Found great abandon property. what to do next?

8 Replies

I have been driving past this great vacant piece of property, I finally got out my car to look into the window.  There was no address, so I  I knocked on the door across the street. Just my luck it was a little old lady willing to get me some information about the house.  She told me the owner had passed away in February 2014 and that his niece was taking care of the estate, and she lives in Florida. She also gave me the owner name and his address because there was no mailbox or number on the house.

I have the property what do I do. First I call the county they just gave the information that I already had.  I am not sure if I can get his niece name or address. The little old lady did not have that.  So here I am with a good lead what should I do next?

@June Alexandrea  

Can you maybe find out who the lawyer is handling his estate? Hopefully someone here knows how to look that information up. Once you have the niece's contact information, you can write her a nice heartfelt letter explaining how you came across the property, tell her her you feel sorry for her loss, tell her how you can remove some of the stress of the situation by solving her problem in some way and give her your contact information in case she ever wants to talk to you about it. You'd be surprised how a nice hand-written note (rather than some standard marketing brochure) can come across in a positive way.

Good luck.

All you know for certain that that there is a house standing on the lot the last time you looked. The rest, including the story about the owner's death, is anecdotal. 

You need to first determine if there's anything worth pursuing. Here's my formula: PETIO

Property

Equity 

Title

Interests

Opportunities

After you've research the value, the liens and the title you can determine if the owner is, in fact deceased, then check with county probate court to see if a probate has been started.

There ought to be a place that you can get more info on how to deal with abandoned properties... 

I agree with Rick, before contacting niece, find out from municipality if the property has any liens on it or is it going to foreclosure. Tell them you're interested in purchasing the property and see if they have a contact name and address or perhaps attorney name. They may let you take a look at any permits pulled on the property which can give you an idea of what type of work was done and when.   

Another good way of finding niece:  Where is the mail going to?  Perhaps the post office can give you a forwarding address.

How old is the property, what condition is it in on the exterior? What are houses in the area going for?  Will you have to rehab it or are you thinking of wholesaling it as is? What are the rental rates for this size house in the area? Do your due diligence before you jump in with both feet.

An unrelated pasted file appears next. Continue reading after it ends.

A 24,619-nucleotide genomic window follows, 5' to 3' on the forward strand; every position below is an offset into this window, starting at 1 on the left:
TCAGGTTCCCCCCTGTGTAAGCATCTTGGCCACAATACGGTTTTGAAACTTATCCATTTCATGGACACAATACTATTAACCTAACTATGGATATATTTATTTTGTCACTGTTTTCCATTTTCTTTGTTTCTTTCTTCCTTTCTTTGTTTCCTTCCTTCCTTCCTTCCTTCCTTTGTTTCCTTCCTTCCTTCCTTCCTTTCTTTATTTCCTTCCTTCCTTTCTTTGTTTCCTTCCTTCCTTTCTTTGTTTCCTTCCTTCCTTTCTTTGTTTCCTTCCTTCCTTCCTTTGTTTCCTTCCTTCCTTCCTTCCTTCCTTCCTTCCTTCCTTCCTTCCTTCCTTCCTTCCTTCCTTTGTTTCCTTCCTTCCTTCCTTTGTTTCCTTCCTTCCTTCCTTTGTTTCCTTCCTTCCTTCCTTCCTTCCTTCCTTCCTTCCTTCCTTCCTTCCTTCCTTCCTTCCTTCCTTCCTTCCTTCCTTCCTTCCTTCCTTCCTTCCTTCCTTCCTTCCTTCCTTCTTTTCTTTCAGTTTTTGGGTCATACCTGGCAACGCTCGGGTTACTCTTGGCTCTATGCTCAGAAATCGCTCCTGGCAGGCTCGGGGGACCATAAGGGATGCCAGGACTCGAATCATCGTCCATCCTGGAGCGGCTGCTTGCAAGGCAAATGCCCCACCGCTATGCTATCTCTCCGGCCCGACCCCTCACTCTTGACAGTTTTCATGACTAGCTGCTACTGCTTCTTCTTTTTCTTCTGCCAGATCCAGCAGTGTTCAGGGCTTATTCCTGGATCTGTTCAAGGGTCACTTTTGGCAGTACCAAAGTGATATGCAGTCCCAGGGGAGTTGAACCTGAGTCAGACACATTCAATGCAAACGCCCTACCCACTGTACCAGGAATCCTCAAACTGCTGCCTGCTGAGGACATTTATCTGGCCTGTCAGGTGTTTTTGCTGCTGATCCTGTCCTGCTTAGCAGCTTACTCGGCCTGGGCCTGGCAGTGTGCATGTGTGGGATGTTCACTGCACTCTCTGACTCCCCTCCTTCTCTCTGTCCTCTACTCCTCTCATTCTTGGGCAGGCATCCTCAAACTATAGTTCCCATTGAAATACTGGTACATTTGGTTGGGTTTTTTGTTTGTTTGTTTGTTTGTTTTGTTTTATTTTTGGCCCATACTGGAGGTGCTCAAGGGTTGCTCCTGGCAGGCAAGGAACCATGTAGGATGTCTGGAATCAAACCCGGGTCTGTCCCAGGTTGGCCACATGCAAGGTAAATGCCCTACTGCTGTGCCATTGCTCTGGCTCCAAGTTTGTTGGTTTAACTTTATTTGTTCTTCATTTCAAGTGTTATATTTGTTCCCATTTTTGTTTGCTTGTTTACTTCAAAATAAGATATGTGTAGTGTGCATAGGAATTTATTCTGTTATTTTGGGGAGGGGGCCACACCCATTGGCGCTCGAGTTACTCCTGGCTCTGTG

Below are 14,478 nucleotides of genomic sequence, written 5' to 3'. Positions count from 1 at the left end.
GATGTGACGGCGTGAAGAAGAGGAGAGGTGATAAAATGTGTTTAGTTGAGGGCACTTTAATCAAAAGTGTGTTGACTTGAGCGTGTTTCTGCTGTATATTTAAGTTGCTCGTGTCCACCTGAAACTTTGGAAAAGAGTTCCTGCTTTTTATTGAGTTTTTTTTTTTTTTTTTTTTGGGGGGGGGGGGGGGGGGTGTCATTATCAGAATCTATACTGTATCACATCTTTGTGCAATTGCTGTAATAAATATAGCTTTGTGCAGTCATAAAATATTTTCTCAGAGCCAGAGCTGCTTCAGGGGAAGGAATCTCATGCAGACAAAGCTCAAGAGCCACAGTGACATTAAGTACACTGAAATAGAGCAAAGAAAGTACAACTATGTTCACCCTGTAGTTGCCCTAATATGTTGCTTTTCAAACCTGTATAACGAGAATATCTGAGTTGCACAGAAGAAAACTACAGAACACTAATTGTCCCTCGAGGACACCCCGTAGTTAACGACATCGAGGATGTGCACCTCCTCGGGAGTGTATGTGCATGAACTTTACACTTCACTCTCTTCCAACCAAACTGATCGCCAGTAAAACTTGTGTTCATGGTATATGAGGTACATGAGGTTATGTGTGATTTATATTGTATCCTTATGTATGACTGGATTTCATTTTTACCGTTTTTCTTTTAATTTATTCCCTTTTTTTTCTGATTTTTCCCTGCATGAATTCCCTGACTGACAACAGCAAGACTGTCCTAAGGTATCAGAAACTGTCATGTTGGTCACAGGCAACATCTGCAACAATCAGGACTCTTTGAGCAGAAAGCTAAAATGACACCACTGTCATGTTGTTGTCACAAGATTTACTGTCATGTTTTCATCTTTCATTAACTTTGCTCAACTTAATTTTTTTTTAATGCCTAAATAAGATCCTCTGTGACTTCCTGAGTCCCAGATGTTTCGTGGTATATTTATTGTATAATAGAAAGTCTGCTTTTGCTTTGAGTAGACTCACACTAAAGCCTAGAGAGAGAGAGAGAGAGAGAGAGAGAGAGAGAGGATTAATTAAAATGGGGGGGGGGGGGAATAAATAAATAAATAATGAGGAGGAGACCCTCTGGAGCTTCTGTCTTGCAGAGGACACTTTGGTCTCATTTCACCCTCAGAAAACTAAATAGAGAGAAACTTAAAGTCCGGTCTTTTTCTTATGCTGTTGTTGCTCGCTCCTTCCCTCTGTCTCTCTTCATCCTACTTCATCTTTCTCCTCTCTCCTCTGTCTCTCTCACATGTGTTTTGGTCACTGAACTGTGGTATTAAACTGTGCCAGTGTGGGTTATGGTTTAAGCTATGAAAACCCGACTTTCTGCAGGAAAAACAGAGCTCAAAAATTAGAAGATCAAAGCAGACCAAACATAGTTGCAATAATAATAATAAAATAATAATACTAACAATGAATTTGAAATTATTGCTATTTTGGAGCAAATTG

I am trying to wholesale the property.  Thank you very much I will try some of the suggestions that I receive, and let you know how I made out.

Thanks to all

@June Alexandrea  you should be able to find info about the deceased person via probate records. You can google the towns probate court and see if the records are online, sometimes you get lucky. If not, you'd have to go to the probate office and look it up. Some probate employees give you a hard time but be persistent, these are public records and they can't deny you access.

If you're really lucky probate and the town/city clerks office will be in the same building and you can do a preliminary search on any taxes, liens, foreclosure, etc... That might be attached to the property.

I agree with @Rick H.  about leaving the info about the death out of the letter. You just need to do a little due diligence and then send her a letter as the potential solution to her issue of having a vacant sitting property.

Shvonne C. MBA, Moot Point Enterprise, LLC | [email protected]

It's funny that so many people ask questions on these forums but don't really seem to want to hear the answer. 

Such as finding out if a property has any substantial equity before putting much time in it. 

Of course, that's the beauty of real estate: lots of talk but very little action, if any. 

Had a guy send me a copy of an $18,000 check recently, that was his share of profits in a deal I walked him thru. I was so pleased to see that he took action as suggested that his check meant more to me (that he received) than if it were payable to me. 

So far I have found out that the property has no liens or it is not in forclosure and no back taxes are do.  Since the post office is right across the street from me, I was told to just write a letter and see if it will be forwarded.

I will also try the rebate way and see what happens.

As is value?

Mortgage?